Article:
Many years ago, I taught college composition at a small art and illustration college in Chicago. The students in my classes were a diverse and irrepressibly creative bunch with an intimidating range of writing confidence ...
Many years ago, I taught college composition at a small art and illustration college in Chicago. The students in my classes were a diverse and irrepressibly creative bunch with an intimidating range of writing confidence and experience—a true challenge for a relatively inexperienced writing instructor. My attempts to make them love and appreciate writing as much as I did were clunky and artificial at best in the earliest years of my career, but over time, as I got comfortable with my own insecurities and fears, I stopped trying to tell them how to feel about and experience writing and started listening to how they already felt about and experienced writing.
Writing is hard, even for those who love doing it. It is often solitary work, and even when it isn’t, it requires great bravery to put your words out into the world and open yourself up to criticism and rejection. If your primary experience of writing for most of your life has been only criticism, correction, and rejection, as was the experience for many of my students, it becomes almost impossibly difficult to see why it is worth it to try again, to put more words on the page, to offer yourself up for another round of potential humiliation. And if English is not the language you are most comfortable with communicating in to begin with, the social, emotional, and academic stakes become even higher.
As I began to understand the writing wounds my students had endured over the years, my empathy for their pain grew, and I wanted to find new ways to affirm their courage and to celebrate their accomplishments—great and small—in my classroom. I wanted to model for them the reality that writing, like life, is a process. It is never truly finished or complete or perfect; there is always room to keep growing, evolving, and developing our skills. I read an excerpt of Natalie Goldberg’s Writing Down the Bones at the beginning of each class, and we would practice writing for a minute to strengthen our writing muscles. At one point, I was working on writing a thesis for a program I was enrolled in, and I would show them drafts of my own writing, all marked up with red ink from my own editing or a peer-editing session or edits my professors had made, to show that even as their instructor, I was still a work in process when it came to writing.
At the end of the semester, when it was time to conclude the community that we had built together through this writing experience, I wanted to offer a meaningful way for my students to process what they had learned and perhaps most importantly, I wanted to provide a means for processing any emotions that had come up throughout the course. So, on the last day of class, I arranged the tables in the room in a circle and I gave each student two strips of paper. I started by asking them to reflect on the work they had done in the class throughout the semester and write on one strip of paper an accomplishment that made them feel happy or proud. I emphasized that this was only for themselves and that they would not share it with anyone else in the room. After a few minutes of thinking and writing, I passed around a shoebox with a slit cut in the lid and asked them all to put that strip of paper in the box. Then, I asked them to think carefully about something that happened during the class that they regretted or wished they had done differently and to write that on the other strip of paper. After a few minutes of thinking and writing, I passed the box around again and asked them to put that strip of paper in the box. I would then place the box in the middle of the circle.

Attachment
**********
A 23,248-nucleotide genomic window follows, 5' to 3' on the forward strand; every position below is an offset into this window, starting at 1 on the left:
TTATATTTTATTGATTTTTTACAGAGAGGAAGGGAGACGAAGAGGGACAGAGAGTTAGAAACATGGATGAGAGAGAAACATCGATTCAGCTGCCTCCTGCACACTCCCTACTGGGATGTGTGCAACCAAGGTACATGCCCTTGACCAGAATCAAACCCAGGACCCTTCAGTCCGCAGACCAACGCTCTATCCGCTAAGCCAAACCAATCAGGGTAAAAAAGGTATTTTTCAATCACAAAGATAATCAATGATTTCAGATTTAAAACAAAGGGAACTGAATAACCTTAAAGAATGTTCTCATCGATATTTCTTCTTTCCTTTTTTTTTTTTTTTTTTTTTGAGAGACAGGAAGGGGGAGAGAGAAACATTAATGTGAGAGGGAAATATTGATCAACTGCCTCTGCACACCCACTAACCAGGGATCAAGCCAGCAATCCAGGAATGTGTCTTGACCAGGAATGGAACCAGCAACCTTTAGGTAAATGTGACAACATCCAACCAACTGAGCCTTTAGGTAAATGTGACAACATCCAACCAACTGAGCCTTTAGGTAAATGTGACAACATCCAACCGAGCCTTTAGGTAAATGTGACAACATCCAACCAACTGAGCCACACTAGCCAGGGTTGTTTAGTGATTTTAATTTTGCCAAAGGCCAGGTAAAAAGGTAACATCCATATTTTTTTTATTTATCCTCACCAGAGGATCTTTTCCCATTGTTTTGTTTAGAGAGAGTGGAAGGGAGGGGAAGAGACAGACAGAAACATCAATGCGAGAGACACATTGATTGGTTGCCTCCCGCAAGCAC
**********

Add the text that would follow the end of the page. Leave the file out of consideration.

“Both these things that you have written down—your memory of something positive and your memory of something you wish you had done differently in this class—are now in the past. They are a part of you and a part of what you learned here, but you can now let them go and move on from this class to whatever your future holds in your next classes in the next semester,” I would say. I would thank my students for sharing all these experiences together throughout the class and encourage them to continue to practice their writing and to grow their skills in whatever way best fit their future goals and plans.
You may not have a class size or the kind of furniture you can arrange to reproduce this kind of ending experience exactly, but consider ways to make a meaningful end to your classes that acknowledges not only the cognitive challenges but also the social and emotional challenges and growth that students may have encountered in the weeks they have spent together. Perhaps your shoebox is a digital dropbox or a Google Jamboard or a collage of images rather than words.
Over the past few years, we have all had to navigate some painful and ambiguous transitions in our work and our personal lives. Developing the skills to recognize, appreciate, and let go of both the good and the bad in our experiences as we end one thing and move on to the next is a gift we can give to ourselves and our students. Some simple tools and an understated course conclusion, while not revolutionary, can provide a starting point for essential skills inside and outside the classroom.
Goldberg, N. (2005) Writing down the bones: Freeing the writer within. Shambala Publishing.
Jaime O’Connor serves as assistant director of the Washington Center for Improving Undergraduate Education at the Evergreen State College. Her higher ed experience spans instructional and administrative roles from general education to program assessment and institutional accreditation. Jaime’s teaching practice is based on contemplative practices gained through her MA in contemplative education from Naropa University.